Below are a couple of pages from the guide to give you an idea what you’ll be getting:



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5 tips for taking great photos of your children in the bluebells



Are you getting out there with your camera today?

If you want to make the most of the bluebells while they’re still in full bloom, here are our best tips for seriously beautiful photos:

An important caveat here : bluebells are an ancient wildflower but they can be vulnerable to habitat destruction so make sure that when you go exploring your local woods, you cause as little harm to them as possible = don’t pick, don’t trample, leave them as little disturbed as possible.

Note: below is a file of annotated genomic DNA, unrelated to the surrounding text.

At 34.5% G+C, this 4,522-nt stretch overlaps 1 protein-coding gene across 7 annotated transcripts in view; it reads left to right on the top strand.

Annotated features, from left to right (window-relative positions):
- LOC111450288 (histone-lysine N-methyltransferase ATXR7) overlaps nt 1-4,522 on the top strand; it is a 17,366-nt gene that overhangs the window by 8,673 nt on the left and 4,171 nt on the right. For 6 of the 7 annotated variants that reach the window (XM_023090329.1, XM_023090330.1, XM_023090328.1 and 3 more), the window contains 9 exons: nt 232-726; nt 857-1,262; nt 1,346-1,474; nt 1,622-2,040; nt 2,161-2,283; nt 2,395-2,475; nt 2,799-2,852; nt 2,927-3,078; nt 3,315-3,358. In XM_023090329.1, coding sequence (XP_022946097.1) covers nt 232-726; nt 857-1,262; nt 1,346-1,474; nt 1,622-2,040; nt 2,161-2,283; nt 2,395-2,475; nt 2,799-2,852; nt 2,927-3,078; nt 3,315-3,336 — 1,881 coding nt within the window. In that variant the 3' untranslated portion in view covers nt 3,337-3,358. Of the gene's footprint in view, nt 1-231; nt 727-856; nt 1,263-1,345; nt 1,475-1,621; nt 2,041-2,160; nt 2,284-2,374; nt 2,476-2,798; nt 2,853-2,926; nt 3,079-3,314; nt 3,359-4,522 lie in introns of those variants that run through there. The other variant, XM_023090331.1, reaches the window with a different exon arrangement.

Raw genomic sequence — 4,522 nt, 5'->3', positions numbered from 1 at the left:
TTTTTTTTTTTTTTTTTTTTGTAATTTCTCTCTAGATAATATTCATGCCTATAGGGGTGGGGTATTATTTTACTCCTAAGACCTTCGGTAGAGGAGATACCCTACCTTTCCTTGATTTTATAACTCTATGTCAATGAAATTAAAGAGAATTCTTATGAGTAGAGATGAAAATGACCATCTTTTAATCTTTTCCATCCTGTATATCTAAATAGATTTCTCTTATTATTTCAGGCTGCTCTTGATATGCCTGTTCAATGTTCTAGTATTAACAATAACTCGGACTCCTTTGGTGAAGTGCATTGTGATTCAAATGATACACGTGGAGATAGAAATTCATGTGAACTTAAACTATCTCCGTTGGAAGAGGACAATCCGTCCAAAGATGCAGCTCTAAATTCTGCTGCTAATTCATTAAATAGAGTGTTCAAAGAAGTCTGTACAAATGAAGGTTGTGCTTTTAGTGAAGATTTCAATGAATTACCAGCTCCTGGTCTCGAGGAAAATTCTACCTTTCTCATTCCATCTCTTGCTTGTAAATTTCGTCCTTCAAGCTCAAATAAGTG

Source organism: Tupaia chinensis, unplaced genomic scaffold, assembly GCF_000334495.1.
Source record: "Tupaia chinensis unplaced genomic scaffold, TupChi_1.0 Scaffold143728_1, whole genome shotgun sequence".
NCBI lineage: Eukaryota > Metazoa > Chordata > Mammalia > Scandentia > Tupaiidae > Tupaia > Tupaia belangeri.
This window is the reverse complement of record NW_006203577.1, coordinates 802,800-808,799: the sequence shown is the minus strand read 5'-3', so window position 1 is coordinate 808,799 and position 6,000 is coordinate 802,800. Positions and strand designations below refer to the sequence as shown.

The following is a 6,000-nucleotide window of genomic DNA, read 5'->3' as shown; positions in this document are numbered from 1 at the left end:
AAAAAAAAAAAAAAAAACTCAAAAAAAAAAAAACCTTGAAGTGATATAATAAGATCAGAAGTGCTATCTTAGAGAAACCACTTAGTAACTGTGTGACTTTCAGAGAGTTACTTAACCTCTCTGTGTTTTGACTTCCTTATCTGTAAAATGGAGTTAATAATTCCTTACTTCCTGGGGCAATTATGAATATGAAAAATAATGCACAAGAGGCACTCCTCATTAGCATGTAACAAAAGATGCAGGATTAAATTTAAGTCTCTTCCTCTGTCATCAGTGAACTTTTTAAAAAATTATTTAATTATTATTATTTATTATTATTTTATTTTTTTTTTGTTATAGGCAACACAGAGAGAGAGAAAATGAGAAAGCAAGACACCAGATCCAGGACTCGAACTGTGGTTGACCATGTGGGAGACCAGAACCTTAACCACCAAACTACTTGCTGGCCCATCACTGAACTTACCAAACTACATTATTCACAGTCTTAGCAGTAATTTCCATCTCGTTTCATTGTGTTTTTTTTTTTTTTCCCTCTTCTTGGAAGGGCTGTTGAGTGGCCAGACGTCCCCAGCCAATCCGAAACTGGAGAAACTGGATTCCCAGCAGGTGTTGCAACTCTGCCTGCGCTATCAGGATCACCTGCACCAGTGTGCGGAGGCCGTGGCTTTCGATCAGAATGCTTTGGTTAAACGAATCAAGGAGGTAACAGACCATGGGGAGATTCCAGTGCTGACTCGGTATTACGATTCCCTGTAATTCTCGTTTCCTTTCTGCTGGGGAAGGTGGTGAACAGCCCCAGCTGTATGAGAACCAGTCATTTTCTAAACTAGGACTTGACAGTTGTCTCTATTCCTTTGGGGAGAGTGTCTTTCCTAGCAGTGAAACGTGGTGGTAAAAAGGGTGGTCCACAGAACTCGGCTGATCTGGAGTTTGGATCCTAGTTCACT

1. You want LOTS of them

Pick an area where the bluebells are nice and dense – the strength of a flower carpet is in the sheer volume of the photos – give yourself the best advantage by finding somewhere that has an abundance of flowers! Here is some help finding bluebells near you from the Woodland Trust. Our student Sarah Gannon used the abundance of flowers beautifully – by focusing on the logs in the front, she made the bluebells melt into background, creating a beautiful scene, rich in colour and with subtle texture.


Photo by student Sarah Gannon

2. Think big picture

Before you zoom in on the photos, consider the overall magical scene with the gorgeous flower carpet that’s painted in front of you and shoot that as well – make your photos high and wide, choose a wide angle focal length and picture the whole scene.


3. aaaand the detail

Once you’ve got those wide images, don’t forget to explore the delicate nature of the flowers by going closer in and creating tighter frames. Putting the wider shot and the detail together can give you a really beautiful collage.



4. Get your angles right